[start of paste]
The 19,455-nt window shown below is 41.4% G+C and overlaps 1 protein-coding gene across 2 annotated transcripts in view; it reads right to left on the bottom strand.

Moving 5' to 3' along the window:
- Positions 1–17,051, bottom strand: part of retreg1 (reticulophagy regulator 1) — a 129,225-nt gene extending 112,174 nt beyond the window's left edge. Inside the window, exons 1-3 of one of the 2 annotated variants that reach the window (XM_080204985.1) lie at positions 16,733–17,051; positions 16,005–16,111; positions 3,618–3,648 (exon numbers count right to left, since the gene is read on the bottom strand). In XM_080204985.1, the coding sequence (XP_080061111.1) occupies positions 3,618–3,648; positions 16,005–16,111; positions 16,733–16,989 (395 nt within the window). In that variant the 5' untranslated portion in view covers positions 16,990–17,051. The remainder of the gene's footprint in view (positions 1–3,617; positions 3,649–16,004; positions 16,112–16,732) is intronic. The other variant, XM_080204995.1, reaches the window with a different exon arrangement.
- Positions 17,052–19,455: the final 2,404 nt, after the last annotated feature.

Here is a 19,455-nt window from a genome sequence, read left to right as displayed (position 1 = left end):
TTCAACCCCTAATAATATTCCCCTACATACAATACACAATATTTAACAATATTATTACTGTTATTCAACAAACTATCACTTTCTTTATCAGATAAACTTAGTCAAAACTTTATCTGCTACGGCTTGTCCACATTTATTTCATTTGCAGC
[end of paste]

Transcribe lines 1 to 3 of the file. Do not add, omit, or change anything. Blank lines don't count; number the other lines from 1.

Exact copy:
The 19,455-nt window shown below is 41.4% G+C and overlaps 1 protein-coding gene across 2 annotated transcripts in view; it reads right to left on the bottom strand.

Moving 5' to 3' along the window:
- Positions 1–17,051, bottom strand: part of retreg1 (reticulophagy regulator 1) — a 129,225-nt gene extending 112,174 nt beyond the window's left edge. Inside the window, exons 1-3 of one of the 2 annotated variants that reach the window (XM_080204985.1) lie at positions 16,733–17,051; positions 16,005–16,111; positions 3,618–3,648 (exon numbers count right to left, since the gene is read on the bottom strand). In XM_080204985.1, the coding sequence (XP_080061111.1) occupies positions 3,618–3,648; positions 16,005–16,111; positions 16,733–16,989 (395 nt within the window). In that variant the 5' untranslated portion in view covers positions 16,990–17,051. The remainder of the gene's footprint in view (positions 1–3,617; positions 3,649–16,004; positions 16,112–16,732) is intronic. The other variant, XM_080204995.1, reaches the window with a different exon arrangement.